B. M., St. Louis, Mo.. says: 'I have not hitherto appreciated what you say about the disadvantages of common names; but I now do, at least to the extent of three dollars! Years ago the indomitable Billy Prince introduced to us the Dioscorea Batatas, or Chinese Yam, and, with my love of novelties, I invested a dollar therein. It was fair enough for a novelty, but the odor of roses which scented the advertisements soon disappeared, and I let my Chinese Yam go. But - tell it not in Aska-lon! - I saw a nice little advertisement of a "Cinnamon Vine," and invested three dollars in that same, only to find on receipt that it was my old friend, the Dioscorea, come back again! I wish I had them three dollars back; I am opposed to common names. Now walk straight in, Mr. Editor, and break it all up. Must I lose them three dollars ? What is to be done ? I am sick of common names that cost me three dollars!"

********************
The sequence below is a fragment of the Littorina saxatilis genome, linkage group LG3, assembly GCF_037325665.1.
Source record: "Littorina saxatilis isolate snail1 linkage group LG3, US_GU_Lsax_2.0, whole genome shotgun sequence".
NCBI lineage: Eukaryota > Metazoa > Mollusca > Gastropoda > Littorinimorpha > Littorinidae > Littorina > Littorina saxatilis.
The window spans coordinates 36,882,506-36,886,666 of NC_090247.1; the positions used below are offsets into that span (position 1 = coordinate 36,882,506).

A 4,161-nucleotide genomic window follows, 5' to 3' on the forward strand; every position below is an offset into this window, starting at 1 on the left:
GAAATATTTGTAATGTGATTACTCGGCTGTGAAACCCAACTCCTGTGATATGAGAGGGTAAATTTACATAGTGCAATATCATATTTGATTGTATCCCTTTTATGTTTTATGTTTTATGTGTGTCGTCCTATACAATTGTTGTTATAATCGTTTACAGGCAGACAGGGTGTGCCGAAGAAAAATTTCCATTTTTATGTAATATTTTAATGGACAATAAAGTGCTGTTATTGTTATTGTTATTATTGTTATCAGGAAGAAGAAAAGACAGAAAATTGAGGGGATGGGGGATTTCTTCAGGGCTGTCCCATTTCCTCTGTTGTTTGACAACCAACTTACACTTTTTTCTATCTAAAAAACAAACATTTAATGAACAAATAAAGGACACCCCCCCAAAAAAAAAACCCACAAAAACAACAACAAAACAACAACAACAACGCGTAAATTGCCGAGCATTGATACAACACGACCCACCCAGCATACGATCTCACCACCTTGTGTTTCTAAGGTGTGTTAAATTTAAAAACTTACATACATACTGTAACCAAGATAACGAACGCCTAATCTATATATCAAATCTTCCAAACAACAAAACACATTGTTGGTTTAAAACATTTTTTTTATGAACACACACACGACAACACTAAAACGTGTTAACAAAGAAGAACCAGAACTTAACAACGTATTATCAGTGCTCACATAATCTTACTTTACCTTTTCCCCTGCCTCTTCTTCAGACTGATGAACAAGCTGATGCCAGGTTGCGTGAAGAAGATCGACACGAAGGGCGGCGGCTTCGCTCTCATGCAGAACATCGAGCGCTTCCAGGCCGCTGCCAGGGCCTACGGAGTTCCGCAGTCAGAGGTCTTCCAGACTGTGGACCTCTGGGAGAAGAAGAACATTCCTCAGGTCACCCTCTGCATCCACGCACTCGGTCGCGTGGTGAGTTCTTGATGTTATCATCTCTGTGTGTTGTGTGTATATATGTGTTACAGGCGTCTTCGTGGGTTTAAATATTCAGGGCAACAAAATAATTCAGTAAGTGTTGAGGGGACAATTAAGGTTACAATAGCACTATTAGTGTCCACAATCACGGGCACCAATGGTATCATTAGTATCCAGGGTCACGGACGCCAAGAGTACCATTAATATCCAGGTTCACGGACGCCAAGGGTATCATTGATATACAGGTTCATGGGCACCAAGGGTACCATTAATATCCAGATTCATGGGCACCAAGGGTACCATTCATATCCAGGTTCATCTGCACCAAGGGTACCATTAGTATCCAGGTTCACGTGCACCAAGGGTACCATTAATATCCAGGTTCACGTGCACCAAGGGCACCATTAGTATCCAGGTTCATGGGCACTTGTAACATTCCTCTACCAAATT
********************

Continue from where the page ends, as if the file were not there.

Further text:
[Old things come out as new under botanical names sometimes, as well as under common ones. Of course it is easier to get into such trouble by common names than by the scientific ones, yet the"common" name is hardly responsible here. It may be by design that the name of "Chinese Yam "has been changed, so as to make a good "strike;" or it may have been started as"Cinnamon Vine "in ignorance that it was the old Chinese Yam. No intelligent nurseryman or florist would sell a root under such a name without stating that it was"Dioscorea Batatas," because such "deceptions "or "mistakes "always react unfavorably on his permanent business. We fear"them three dollars" are "gone" beyond recovery; and the only good advice we can give is that when you see things advertised that are not in the best nursery catalogues, whose issuers are always in the advance, wait till you do; but if you are very anxious to be in first on a new thing which even the best men in the trade have not - well, then you must pay for that glorious privilege, and even three dollars is a cheap sum to pay for it. - Ed].